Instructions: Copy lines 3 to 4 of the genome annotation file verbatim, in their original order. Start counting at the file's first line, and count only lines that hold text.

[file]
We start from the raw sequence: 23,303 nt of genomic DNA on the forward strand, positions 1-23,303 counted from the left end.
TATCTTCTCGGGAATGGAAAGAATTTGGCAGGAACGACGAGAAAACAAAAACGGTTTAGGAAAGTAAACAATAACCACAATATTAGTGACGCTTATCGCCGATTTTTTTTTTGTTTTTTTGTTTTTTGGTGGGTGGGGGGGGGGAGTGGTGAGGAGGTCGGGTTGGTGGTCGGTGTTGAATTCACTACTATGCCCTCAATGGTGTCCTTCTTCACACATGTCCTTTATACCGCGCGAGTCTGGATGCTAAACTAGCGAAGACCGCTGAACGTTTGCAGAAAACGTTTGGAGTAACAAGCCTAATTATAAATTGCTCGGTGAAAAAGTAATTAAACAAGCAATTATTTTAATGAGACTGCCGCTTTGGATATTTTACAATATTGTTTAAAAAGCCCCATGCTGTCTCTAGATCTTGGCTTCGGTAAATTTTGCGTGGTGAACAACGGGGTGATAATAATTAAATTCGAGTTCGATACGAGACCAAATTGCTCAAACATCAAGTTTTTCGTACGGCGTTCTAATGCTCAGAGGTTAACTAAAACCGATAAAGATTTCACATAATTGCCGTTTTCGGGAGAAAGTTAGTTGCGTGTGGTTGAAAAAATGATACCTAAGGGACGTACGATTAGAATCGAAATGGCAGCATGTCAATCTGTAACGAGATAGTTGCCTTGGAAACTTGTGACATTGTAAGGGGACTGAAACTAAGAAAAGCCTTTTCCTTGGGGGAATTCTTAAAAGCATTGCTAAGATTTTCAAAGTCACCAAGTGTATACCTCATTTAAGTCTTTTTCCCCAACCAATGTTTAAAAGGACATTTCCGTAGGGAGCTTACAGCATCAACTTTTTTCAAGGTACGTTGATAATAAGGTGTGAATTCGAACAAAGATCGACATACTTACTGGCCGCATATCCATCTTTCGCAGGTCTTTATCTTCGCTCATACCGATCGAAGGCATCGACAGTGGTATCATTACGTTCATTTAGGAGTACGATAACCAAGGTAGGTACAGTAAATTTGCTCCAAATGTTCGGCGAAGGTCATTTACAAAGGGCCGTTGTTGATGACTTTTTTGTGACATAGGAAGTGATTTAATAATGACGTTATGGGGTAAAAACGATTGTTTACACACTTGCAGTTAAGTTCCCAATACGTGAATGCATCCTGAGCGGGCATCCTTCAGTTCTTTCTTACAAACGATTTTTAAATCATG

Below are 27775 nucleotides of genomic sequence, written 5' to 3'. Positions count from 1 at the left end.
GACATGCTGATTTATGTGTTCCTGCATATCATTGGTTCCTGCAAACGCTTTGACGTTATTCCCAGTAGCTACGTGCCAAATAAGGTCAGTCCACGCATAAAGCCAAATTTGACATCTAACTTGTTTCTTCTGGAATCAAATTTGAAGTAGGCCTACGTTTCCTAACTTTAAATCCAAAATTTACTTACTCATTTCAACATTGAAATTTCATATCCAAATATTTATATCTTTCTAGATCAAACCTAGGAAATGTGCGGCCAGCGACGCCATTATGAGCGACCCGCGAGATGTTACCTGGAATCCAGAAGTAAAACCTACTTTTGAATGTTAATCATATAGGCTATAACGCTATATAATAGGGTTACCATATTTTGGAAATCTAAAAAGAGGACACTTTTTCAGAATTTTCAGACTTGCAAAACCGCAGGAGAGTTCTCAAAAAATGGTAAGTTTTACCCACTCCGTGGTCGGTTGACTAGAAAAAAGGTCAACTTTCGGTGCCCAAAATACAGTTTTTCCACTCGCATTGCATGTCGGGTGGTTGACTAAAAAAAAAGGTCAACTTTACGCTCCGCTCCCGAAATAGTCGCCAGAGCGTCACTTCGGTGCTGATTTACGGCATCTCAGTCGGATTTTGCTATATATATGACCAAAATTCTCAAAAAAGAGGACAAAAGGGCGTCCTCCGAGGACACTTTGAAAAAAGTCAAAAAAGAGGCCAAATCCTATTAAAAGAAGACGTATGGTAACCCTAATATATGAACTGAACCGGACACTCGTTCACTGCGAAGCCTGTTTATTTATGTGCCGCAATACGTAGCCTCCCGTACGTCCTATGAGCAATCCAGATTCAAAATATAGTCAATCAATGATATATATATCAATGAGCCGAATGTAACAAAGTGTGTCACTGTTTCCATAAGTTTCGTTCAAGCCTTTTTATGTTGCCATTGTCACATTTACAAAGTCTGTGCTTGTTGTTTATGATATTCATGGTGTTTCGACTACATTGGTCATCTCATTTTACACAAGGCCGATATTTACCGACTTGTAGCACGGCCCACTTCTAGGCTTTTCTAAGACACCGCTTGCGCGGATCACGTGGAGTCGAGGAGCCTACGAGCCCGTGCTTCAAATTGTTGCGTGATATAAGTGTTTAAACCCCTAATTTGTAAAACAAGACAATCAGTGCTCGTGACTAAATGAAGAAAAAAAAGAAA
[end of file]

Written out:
Below are 27775 nucleotides of genomic sequence, written 5' to 3'. Positions count from 1 at the left end.
GACATGCTGATTTATGTGTTCCTGCATATCATTGGTTCCTGCAAACGCTTTGACGTTATTCCCAGTAGCTACGTGCCAAATAAGGTCAGTCCACGCATAAAGCCAAATTTGACATCTAACTTGTTTCTTCTGGAATCAAATTTGAAGTAGGCCTACGTTTCCTAACTTTAAATCCAAAATTTACTTACTCATTTCAACATTGAAATTTCATATCCAAATATTTATATCTTTCTAGATCAAACCTAGGAAATGTGCGGCCAGCGACGCCATTATGAGCGACCCGCGAGATGTTACCTGGAATCCAGAAGTAAAACCTACTTTTGAATGTTAATCATATAGGCTATAACGCTATATAATAGGGTTACCATATTTTGGAAATCTAAAAAGAGGACACTTTTTCAGAATTTTCAGACTTGCAAAACCGCAGGAGAGTTCTCAAAAAATGGTAAGTTTTACCCACTCCGTGGTCGGTTGACTAGAAAAAAGGTCAACTTTCGGTGCCCAAAATACAGTTTTTCCACTCGCATTGCATGTCGGGTGGTTGACTAAAAAAAAAGGTCAACTTTACGCTCCGCTCCCGAAATAGTCGCCAGAGCGTCACTTCGGTGCTGATTTACGGCATCTCAGTCGGATTTTGCTATATATATGACCAAAATTCTCAAAAAAGAGGACAAAAGGGCGTCCTCCGAGGACACTTTGAAAAAAGTCAAAAAAGAGGCCAAATCCTATTAAAAGAAGACGTATGGTAACCCTAATATATGAACTGAACCGGACACTCGTTCACTGCGAAGCCTGTTTATTTATGTGCCGCAATACGTAGCCTCCCGTACGTCCTATGAGCAATCCAGATTCAAAATATAGTCAATCAATGATATATATATCAATGAGCCGAATGTAACAAAGTGTGTCACTGTTTCCATAAGTTTCGTTCAAGCCTTTTTATGTTGCCATTGTCACATTTACAAAGTCTGTGCTTGTTGTTTATGATATTCATGGTGTTTCGACTACATTGGTCATCTCATTTTACACAAGGCCGATATTTACCGACTTGTAGCACGGCCCACTTCTAGGCTTTTCTAAGACACCGCTTGCGCGGATCACGTGGAGTCGAGGAGCCTACGAGCCCGTGCTTCAAATTGTTGCGTGATATAAGTGTTTAAACCCCTAATTTGTAAAACAAGACAATCAGTGCTCGTGACTAAATGAAGAAAAAAAAGAAA